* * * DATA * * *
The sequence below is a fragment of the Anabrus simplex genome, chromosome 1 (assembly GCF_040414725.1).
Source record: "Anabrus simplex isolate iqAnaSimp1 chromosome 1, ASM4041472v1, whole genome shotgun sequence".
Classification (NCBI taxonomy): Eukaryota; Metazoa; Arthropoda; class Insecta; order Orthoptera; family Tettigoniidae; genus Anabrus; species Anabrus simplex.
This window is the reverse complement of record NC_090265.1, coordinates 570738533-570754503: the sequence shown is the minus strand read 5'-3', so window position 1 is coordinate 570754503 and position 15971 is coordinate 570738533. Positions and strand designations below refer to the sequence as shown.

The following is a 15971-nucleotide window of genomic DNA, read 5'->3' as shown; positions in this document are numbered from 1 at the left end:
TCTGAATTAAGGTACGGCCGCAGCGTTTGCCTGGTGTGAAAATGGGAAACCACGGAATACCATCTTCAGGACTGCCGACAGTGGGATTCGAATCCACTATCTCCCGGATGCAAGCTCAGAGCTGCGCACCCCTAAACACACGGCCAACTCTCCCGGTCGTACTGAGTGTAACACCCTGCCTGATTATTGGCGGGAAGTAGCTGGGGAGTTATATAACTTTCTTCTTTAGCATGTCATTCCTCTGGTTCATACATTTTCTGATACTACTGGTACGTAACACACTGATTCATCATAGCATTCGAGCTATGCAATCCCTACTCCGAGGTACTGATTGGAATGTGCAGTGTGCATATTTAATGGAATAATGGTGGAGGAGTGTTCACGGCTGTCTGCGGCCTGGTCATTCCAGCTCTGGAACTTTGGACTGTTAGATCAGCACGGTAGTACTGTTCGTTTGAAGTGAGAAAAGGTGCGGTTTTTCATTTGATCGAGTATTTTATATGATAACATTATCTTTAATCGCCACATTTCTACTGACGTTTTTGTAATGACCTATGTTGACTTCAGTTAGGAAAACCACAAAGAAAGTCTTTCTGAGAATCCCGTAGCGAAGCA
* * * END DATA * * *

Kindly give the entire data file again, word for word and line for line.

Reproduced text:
The sequence below is a fragment of the Anabrus simplex genome, chromosome 1 (assembly GCF_040414725.1).
Source record: "Anabrus simplex isolate iqAnaSimp1 chromosome 1, ASM4041472v1, whole genome shotgun sequence".
Classification (NCBI taxonomy): Eukaryota; Metazoa; Arthropoda; class Insecta; order Orthoptera; family Tettigoniidae; genus Anabrus; species Anabrus simplex.
This window is the reverse complement of record NC_090265.1, coordinates 570738533-570754503: the sequence shown is the minus strand read 5'-3', so window position 1 is coordinate 570754503 and position 15971 is coordinate 570738533. Positions and strand designations below refer to the sequence as shown.

The following is a 15971-nucleotide window of genomic DNA, read 5'->3' as shown; positions in this document are numbered from 1 at the left end:
TCTGAATTAAGGTACGGCCGCAGCGTTTGCCTGGTGTGAAAATGGGAAACCACGGAATACCATCTTCAGGACTGCCGACAGTGGGATTCGAATCCACTATCTCCCGGATGCAAGCTCAGAGCTGCGCACCCCTAAACACACGGCCAACTCTCCCGGTCGTACTGAGTGTAACACCCTGCCTGATTATTGGCGGGAAGTAGCTGGGGAGTTATATAACTTTCTTCTTTAGCATGTCATTCCTCTGGTTCATACATTTTCTGATACTACTGGTACGTAACACACTGATTCATCATAGCATTCGAGCTATGCAATCCCTACTCCGAGGTACTGATTGGAATGTGCAGTGTGCATATTTAATGGAATAATGGTGGAGGAGTGTTCACGGCTGTCTGCGGCCTGGTCATTCCAGCTCTGGAACTTTGGACTGTTAGATCAGCACGGTAGTACTGTTCGTTTGAAGTGAGAAAAGGTGCGGTTTTTCATTTGATCGAGTATTTTATATGATAACATTATCTTTAATCGCCACATTTCTACTGACGTTTTTGTAATGACCTATGTTGACTTCAGTTAGGAAAACCACAAAGAAAGTCTTTCTGAGAATCCCGTAGCGAAGCA